Province orders Winnipeg to study BRT impact on Parker Lands

After months of lobbying by opponents of development of the Parker Lands the Manitoba government is demanding the city conduct an environmental impact study.

Opponents of Parker Lands development excited to hear the province is listening to their concerns

Those rallying for the preservation of the Parker Wetlands say the green space is home to rare birds and plants and that the city’s own assessment department has labelled it as an environmentally-sensitive natural heritage area. (Darren Bernhardt/CBC)

People opposed to the Parker lands being used for the next phase of bus rapid transit are celebrating Friday morning after the province ordered the City of Winnipeg to study the environmental impact of development on the wetland.

The Parker Lands is a strip of land along Parker Avenue between Pembina Highway and Waverley Street.
The southwest rapid transit route will cut through the Parker wetlands and the Beaumont neighbourhood before realigning with Pembina Highway to the University of Manitoba. (CBC)

Cal Dueck of the lobby group Parker Wetlands Conservation has been lobbying the province to force the city to look at what the environmental impact on the wetlands would be if development goes ahead as planned.

On Monday, Manitoba Conservation and Water Stewardship sent an email to the city requiring it to write a report including a "description of the potential effects of the project related to drainage on the structure and function of the wetland.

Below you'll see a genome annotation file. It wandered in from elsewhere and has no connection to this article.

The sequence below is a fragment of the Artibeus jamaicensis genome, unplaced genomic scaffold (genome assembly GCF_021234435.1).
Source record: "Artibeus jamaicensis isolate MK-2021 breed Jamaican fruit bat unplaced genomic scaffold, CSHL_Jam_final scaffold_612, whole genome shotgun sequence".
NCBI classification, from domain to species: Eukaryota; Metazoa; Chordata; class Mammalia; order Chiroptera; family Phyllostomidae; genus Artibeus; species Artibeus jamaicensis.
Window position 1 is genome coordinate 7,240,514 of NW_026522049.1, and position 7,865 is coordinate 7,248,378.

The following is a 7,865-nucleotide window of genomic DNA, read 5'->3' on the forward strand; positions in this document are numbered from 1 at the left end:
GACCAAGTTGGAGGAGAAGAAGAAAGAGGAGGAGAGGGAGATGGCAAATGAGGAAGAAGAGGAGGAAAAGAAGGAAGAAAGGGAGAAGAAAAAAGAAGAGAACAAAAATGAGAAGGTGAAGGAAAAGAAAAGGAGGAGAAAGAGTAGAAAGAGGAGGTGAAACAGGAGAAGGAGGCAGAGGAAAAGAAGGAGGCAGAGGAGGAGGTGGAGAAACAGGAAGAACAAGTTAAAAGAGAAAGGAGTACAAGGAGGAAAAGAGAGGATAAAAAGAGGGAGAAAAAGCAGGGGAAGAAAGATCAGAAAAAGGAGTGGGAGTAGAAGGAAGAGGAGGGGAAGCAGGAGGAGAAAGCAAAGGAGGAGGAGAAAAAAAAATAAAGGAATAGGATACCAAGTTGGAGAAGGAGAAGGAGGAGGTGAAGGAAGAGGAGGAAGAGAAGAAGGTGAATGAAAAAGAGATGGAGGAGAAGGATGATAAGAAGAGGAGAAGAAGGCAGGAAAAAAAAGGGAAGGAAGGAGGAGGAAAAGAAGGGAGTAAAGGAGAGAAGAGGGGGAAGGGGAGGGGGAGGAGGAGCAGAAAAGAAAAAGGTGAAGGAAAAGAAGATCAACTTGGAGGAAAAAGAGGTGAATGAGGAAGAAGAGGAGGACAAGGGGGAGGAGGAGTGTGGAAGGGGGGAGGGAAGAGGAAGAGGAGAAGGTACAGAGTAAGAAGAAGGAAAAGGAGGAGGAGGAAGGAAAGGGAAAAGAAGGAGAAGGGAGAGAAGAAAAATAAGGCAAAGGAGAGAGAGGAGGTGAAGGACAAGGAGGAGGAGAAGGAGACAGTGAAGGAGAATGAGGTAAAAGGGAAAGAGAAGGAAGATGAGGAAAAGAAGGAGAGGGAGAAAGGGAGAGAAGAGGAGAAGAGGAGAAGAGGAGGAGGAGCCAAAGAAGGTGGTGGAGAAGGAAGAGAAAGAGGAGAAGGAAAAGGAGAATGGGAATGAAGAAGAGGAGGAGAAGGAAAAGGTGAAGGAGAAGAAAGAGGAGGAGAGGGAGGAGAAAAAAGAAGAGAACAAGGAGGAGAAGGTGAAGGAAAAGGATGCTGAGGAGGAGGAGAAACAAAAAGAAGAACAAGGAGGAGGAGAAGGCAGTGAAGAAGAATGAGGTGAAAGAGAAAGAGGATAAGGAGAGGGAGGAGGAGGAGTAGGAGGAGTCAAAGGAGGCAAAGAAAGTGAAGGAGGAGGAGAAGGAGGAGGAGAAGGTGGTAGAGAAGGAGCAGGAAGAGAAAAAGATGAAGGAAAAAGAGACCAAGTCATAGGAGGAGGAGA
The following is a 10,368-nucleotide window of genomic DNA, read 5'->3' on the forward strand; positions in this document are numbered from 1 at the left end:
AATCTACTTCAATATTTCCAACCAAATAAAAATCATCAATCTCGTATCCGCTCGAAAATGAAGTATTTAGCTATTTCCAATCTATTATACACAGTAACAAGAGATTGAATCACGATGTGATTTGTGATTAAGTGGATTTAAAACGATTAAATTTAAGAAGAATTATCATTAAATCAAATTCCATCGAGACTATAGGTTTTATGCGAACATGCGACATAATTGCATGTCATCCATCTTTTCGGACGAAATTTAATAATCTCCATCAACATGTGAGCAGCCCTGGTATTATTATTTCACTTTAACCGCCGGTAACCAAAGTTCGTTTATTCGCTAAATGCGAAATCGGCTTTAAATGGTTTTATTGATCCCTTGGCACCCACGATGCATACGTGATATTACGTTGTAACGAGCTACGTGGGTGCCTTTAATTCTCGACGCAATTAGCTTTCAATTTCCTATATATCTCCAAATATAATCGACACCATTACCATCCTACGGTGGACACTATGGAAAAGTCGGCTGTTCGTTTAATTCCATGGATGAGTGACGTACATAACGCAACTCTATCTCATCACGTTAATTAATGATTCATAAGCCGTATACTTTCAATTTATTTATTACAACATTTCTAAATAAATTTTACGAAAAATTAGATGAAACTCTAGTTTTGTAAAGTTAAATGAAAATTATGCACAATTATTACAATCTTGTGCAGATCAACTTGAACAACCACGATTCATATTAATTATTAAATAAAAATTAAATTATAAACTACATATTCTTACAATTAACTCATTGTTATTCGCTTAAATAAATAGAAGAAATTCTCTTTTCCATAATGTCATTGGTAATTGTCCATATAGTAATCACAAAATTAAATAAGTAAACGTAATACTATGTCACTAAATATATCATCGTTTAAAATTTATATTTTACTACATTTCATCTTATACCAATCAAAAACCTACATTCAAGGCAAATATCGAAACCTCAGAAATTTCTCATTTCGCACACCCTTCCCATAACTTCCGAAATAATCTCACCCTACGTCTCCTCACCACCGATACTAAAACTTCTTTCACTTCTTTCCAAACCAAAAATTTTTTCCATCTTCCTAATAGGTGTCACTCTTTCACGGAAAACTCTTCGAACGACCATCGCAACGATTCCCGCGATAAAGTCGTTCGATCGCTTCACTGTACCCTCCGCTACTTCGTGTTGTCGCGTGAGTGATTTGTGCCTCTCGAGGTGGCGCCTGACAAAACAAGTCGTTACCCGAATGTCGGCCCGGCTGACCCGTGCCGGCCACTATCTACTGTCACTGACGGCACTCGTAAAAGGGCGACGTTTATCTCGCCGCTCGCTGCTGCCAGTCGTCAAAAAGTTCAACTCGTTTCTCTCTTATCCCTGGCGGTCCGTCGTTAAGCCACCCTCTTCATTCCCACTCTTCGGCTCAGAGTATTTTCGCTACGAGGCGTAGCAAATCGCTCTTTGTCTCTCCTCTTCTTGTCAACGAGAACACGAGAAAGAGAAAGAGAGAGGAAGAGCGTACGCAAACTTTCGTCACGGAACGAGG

A description of any other potential effects of the project on the structure and function of the wetland and a drainage management plan that will ensure the project related drainage and construction of the proposed Parker Retention Pond will not impact the wetland."

The email also says the report has to be approved by Manitoba Conservation and Water Stewardship before any construction can start.
Signs have been posted around the Parker wetlands area, urging people to write to the area's councillor, John Orlikow, to save the land from development. Many signs, like this one citing Sitting Bull, have quotes about the importance of preserving nature. (Darren Bernhardt/CBC)

"It's a small hiccup in some ways for them but if we can keep up the pressure on the government and make sure that this project is done right, not just done by the seat of the pants like so many other projects have been done in Winnipeg," Dueck said.

Critics of the development call the area home to a rare ecosystem that could be destroyed.

Dueck wants to see studies on everything from plants to birds to insects.

Mayor Brian Bowman campaigned on completing bus rapid transit by 2030.

Dueck hopes the mayor will be persuaded to use another route.

"The problem is, this route that's been chosen is not a popular political decision. Most people that you talk to would not want the bus to run through here," Dueck said.

There is no timeline for the city to complete the report.


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